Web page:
Archive for April 28, 2020

Tuesday, April 28, 2020 [Tweets] [Favorites]

Mac Sandbox Escape via TextEdit

Jeff Johnson (tweet):

Normally, when a sandboxed app writes to a file, the file is quarantined. If the file is a shell script, then the quarantine extended attribute would prevent the script from running. However, when an app such as TextEdit with the “” entitlement saves a file, it removes the quarantine extended attribute!

My sample app opens a shell script in TextEdit, and then it uses the Apple Events permission to tell TextEdit to save the file, thus removing the quarantine and allowing the script to be executed outside the app’s sandbox.

This should appear very innocuous to the user, because nobody thinks that TextEdit is dangerous, so one would think it’s not much of a risk to allow TextEdit to be controlled.

I tried the sample project, and this seems to be legit. The app can save an arbitrary shell script, launder it through TextEdit, and then tell the system to open it, which will make it run outside of the sandbox.

I don’t understand why Apple thinks there are no “actual security implications” (and thus won’t pay the bug bounty). This comes on the heels of the iOS Mail vulnerabilities—which Apple said could not be exploited even though the reporter, ZecOps, claims it has seen them in the wild—and Johnson’s own report about Safari running disabled extensions, where Apple initially didn’t see a problem but later fixed it and credited him.

Jeff Johnson:

Note that Transmit is another sandboxed app, along with BBEdit and TextEdit, that possesses the special “executable” entitlement. These apps can all escape their own sandboxes.

The “user-selected” part of the “” entitlement is extremely misleading. No user action is required to use that entitlement.

It seems to me that the core issue is not the entitlement but that if a shell script has executable permission, macOS will run it when it’s opened. Why not restrict code execution to .app bundles? I’m not even sure it’s a useful feature. I always run scripts via a helper app or from within Terminal.


Update (2020-05-18): Daniel Jalkut:

I just reproduced @lapcatsoftware’s sandbox escape. Incredible find, I can’t believe Apple doesn’t deem this a legitimate security issue that warranted a bounty payment?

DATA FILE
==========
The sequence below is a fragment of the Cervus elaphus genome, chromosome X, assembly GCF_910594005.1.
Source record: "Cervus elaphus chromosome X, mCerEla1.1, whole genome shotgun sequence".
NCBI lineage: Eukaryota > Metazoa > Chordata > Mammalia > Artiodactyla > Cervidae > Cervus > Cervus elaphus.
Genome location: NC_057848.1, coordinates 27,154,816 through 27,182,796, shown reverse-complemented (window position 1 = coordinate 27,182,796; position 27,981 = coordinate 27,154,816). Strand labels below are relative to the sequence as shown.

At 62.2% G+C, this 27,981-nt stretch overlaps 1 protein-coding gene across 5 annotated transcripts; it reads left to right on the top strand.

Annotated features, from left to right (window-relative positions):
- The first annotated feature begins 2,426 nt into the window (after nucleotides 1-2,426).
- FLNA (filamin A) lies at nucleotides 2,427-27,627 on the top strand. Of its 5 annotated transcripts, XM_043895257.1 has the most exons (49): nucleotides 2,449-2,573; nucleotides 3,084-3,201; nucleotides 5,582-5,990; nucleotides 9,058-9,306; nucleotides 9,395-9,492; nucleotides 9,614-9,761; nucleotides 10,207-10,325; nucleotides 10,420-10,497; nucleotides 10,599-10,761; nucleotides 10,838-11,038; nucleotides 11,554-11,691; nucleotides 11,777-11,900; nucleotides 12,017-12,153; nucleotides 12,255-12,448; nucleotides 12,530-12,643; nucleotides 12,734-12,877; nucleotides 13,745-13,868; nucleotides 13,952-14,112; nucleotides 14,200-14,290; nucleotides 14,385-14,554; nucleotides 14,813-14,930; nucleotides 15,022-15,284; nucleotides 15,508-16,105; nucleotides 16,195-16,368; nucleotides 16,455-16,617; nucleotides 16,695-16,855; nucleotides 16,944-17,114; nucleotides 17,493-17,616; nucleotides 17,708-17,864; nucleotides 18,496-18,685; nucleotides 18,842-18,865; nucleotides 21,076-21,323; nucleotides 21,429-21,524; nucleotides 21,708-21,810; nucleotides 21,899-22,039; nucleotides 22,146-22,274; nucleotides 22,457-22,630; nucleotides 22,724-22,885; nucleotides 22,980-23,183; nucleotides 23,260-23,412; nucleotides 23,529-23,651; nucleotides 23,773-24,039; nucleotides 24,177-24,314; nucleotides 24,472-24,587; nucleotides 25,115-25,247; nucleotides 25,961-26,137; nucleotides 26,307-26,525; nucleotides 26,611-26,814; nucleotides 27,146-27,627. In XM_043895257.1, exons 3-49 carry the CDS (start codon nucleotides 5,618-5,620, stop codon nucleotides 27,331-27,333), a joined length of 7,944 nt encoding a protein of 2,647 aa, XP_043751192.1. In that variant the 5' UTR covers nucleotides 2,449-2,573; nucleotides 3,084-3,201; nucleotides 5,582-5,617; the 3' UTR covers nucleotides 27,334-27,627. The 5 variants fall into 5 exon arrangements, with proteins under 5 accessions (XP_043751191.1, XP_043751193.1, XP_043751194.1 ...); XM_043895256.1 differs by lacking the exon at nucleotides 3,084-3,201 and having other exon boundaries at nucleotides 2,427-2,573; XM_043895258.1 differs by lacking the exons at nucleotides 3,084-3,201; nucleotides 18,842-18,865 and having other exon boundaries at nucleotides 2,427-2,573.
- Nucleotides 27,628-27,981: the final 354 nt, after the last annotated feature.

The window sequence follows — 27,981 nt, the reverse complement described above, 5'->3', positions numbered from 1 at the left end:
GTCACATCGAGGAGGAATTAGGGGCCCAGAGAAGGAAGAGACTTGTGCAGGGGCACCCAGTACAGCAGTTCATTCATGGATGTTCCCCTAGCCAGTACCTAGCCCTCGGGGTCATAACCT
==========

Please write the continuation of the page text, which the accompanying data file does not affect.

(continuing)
Update (2020-06-05): Jeff Johnson:

So I’m writing now to clarify a number of points that I feel have not been broadly understood.

See also: Hacker News and this Twitter thread.

APFS Sparse Bundle Bugs

Howard Oakley:

One of the strangest and most irritating bugs with sparse bundles in APFS format is the unreliability of their estimates of size and free space. Whether you look at free space shown in the Finder or in Disk Utility, there is no correlation between what is shown and what is actually available for use in the sparse bundle. For example, the smallest APFS sparse bundle allowed is 8.4 MB, which is stated as having 8 MB of free space. Yet you’ll find it impossible to copy a 7 MB file to that sparse bundle, as you’ll be told that it’s full even when it’s completely empty. macOS simply refuses to let you use the claimed free space on APFS sparse bundles, although HFS+ sparse bundles aren’t as unreliable.


Despite their widespread use and advantages, macOS features supporting the use of APFS-format sparse bundles are at present riddled with bugs (I count 6 above) and have serious shortcomings. Their inability to self-compact is a major failing which makes their use clumsy at best, and Disk Utility’s lack of support for basic maintenance functions through the last 2.5 years reflects badly on Apple’s engineering priorities. Disk Utility remains of early beta-test quality and far from complete.

I don’t see much reason to use APFS disk images, except for testing how an app works with APFS. HFS+ sparse bundles are dependable and can be compacted with DropDMG.

The Disk Utility reliability problems go back to the rewrite in macOS 10.11. Usually the command-line tools work better.


The NTSC Color Hack

Stephen Cass (via Josh Centers):

This hack allows digital systems without specialized graphics hardware to produce color images by exploiting quirks in how TVs decode analog video signals.

NTSC artifact color was used most notably by the Apple II in 1977, where Steve “Woz” Wozniak’s use of the hack brought it to wide attention; it was later used in the IBM PC and TRS-80 Color Computers. But it was unclear where the idea had originally come from, so we were thrilled to see that video game and electrical engineering legend Allan Alcorn left a comment on the article with an answer: the first color computer graphics that many people ever saw owe their origin to a cheap test tool used in a Californian TV repair shop in the 1960s. IEEE Spectrum talked to Alcorn to find out more[…]